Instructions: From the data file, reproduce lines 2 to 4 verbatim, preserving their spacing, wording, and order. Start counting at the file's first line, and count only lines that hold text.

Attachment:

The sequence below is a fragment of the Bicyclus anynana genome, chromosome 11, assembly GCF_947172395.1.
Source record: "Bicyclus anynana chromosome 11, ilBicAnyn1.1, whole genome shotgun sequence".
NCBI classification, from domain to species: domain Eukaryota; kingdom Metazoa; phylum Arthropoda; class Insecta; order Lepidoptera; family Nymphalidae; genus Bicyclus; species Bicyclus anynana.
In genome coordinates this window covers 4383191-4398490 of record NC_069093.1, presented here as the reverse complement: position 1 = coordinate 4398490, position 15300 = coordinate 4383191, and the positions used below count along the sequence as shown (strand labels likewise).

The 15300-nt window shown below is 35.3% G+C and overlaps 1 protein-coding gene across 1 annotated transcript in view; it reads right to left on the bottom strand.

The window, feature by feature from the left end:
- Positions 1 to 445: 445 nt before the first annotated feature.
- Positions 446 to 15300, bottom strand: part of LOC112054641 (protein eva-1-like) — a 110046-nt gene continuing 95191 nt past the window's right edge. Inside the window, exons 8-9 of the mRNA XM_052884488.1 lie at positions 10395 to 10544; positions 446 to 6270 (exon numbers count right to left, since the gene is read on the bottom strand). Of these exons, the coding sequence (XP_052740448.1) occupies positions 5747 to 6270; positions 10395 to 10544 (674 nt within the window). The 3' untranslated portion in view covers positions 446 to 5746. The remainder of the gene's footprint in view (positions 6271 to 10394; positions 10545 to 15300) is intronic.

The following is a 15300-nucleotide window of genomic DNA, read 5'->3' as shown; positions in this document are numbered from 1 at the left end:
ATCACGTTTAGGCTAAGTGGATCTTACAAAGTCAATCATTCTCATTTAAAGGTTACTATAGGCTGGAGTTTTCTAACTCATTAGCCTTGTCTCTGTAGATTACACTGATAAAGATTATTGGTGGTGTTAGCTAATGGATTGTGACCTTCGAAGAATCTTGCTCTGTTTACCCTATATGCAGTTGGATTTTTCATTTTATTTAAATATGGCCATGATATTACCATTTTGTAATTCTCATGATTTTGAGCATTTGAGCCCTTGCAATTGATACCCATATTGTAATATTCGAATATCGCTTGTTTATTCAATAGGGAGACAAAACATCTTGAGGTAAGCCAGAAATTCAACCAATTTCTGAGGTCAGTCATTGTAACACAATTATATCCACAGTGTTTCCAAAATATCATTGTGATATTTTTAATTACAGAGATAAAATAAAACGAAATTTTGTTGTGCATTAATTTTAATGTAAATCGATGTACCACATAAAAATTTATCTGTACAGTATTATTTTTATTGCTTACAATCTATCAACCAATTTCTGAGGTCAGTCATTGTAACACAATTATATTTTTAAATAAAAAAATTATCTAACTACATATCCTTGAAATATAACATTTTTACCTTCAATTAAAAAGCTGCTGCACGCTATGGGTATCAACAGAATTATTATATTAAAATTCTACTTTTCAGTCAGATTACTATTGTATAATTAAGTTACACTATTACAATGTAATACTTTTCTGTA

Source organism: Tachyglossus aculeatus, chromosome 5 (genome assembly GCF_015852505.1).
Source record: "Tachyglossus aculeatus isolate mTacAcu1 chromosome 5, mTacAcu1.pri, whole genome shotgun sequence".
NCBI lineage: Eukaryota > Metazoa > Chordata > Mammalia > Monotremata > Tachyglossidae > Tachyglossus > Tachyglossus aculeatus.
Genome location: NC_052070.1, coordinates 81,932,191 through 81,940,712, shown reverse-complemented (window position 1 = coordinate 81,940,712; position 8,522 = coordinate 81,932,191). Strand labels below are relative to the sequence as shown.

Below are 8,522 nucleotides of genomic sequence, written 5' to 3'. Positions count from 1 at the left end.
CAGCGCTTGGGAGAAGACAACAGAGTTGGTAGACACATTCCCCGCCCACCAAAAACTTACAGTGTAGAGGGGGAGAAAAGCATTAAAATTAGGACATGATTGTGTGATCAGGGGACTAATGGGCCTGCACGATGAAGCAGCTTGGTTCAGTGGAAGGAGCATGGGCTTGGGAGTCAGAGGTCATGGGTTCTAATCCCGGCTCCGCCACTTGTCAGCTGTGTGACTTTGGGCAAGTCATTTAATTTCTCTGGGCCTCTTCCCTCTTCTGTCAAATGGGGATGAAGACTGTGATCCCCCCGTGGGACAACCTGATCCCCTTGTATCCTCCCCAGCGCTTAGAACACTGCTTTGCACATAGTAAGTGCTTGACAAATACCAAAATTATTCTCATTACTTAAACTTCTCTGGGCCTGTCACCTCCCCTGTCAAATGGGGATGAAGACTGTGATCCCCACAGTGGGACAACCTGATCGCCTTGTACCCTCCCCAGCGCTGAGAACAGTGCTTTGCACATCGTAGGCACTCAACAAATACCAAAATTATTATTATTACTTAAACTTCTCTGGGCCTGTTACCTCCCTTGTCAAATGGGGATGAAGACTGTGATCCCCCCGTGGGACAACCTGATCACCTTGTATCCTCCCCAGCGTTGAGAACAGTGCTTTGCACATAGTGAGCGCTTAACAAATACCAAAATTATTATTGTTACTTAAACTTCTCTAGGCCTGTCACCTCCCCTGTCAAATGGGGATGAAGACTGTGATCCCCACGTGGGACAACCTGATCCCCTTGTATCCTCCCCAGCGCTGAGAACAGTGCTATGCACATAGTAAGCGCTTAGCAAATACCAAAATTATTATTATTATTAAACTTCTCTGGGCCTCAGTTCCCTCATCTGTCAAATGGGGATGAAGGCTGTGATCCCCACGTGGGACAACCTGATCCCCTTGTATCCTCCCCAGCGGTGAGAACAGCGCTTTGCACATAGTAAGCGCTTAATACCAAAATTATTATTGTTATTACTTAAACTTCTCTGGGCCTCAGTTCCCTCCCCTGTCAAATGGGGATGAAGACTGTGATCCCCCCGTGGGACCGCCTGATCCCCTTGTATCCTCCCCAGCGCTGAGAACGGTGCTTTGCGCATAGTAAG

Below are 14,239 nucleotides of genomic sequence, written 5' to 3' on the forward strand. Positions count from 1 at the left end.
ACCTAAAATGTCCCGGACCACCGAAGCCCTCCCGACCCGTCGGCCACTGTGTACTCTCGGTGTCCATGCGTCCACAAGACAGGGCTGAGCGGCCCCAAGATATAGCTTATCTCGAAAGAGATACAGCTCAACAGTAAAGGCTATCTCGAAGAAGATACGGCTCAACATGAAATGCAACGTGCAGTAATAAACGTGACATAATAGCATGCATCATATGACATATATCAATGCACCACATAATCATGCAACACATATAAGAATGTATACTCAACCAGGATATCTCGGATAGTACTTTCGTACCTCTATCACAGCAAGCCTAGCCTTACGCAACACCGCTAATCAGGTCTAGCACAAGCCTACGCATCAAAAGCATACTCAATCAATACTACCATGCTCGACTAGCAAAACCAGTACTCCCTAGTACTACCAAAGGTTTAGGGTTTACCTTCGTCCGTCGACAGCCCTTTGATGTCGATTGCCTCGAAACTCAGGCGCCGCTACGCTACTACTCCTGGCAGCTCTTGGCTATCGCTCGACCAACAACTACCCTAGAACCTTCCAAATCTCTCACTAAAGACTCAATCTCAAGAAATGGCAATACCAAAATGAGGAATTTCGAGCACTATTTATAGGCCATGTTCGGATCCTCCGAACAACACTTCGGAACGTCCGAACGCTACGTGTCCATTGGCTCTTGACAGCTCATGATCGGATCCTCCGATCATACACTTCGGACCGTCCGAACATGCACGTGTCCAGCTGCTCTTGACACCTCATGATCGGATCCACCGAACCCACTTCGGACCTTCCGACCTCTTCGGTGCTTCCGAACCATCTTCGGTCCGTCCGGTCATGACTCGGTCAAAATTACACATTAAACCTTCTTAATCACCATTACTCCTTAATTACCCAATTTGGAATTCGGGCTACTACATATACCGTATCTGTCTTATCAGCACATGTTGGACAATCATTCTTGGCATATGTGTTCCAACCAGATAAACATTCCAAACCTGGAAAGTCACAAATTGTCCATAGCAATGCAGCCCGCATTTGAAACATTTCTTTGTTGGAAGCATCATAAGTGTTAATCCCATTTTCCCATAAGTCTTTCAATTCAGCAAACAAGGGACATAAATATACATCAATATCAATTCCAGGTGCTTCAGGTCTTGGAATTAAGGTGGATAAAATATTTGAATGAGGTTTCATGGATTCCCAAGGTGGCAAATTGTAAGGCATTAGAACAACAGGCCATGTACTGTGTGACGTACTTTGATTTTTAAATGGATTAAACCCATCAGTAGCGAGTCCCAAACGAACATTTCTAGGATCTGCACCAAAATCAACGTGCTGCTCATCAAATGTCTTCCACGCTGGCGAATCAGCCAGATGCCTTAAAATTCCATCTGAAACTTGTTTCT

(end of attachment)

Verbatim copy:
Source record: "Bicyclus anynana chromosome 11, ilBicAnyn1.1, whole genome shotgun sequence".
NCBI classification, from domain to species: domain Eukaryota; kingdom Metazoa; phylum Arthropoda; class Insecta; order Lepidoptera; family Nymphalidae; genus Bicyclus; species Bicyclus anynana.
In genome coordinates this window covers 4383191-4398490 of record NC_069093.1, presented here as the reverse complement: position 1 = coordinate 4398490, position 15300 = coordinate 4383191, and the positions used below count along the sequence as shown (strand labels likewise).